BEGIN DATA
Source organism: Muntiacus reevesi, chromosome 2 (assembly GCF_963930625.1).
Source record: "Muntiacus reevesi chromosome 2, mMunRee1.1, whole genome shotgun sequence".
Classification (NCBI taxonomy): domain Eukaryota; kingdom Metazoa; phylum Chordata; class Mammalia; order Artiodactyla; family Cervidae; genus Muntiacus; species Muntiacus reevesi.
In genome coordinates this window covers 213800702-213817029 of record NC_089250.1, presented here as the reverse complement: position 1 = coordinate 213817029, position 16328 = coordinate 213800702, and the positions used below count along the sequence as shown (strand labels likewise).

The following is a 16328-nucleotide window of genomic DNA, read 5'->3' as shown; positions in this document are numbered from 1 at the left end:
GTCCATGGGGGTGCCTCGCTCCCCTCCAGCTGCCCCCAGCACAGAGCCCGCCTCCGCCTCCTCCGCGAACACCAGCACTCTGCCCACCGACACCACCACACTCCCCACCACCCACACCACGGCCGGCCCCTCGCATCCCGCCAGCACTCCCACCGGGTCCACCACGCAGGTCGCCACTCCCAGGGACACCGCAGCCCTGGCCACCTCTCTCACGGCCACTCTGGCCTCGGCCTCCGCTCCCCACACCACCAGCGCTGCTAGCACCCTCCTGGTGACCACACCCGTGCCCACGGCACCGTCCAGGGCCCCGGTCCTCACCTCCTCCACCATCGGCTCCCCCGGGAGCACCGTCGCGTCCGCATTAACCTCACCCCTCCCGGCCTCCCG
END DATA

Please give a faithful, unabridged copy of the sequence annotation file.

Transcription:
Source organism: Muntiacus reevesi, chromosome 2 (assembly GCF_963930625.1).
Source record: "Muntiacus reevesi chromosome 2, mMunRee1.1, whole genome shotgun sequence".
Classification (NCBI taxonomy): domain Eukaryota; kingdom Metazoa; phylum Chordata; class Mammalia; order Artiodactyla; family Cervidae; genus Muntiacus; species Muntiacus reevesi.
In genome coordinates this window covers 213800702-213817029 of record NC_089250.1, presented here as the reverse complement: position 1 = coordinate 213817029, position 16328 = coordinate 213800702, and the positions used below count along the sequence as shown (strand labels likewise).

The following is a 16328-nucleotide window of genomic DNA, read 5'->3' as shown; positions in this document are numbered from 1 at the left end:
GTCCATGGGGGTGCCTCGCTCCCCTCCAGCTGCCCCCAGCACAGAGCCCGCCTCCGCCTCCTCCGCGAACACCAGCACTCTGCCCACCGACACCACCACACTCCCCACCACCCACACCACGGCCGGCCCCTCGCATCCCGCCAGCACTCCCACCGGGTCCACCACGCAGGTCGCCACTCCCAGGGACACCGCAGCCCTGGCCACCTCTCTCACGGCCACTCTGGCCTCGGCCTCCGCTCCCCACACCACCAGCGCTGCTAGCACCCTCCTGGTGACCACACCCGTGCCCACGGCACCGTCCAGGGCCCCGGTCCTCACCTCCTCCACCATCGGCTCCCCCGGGAGCACCGTCGCGTCCGCATTAACCTCACCCCTCCCGGCCTCCCG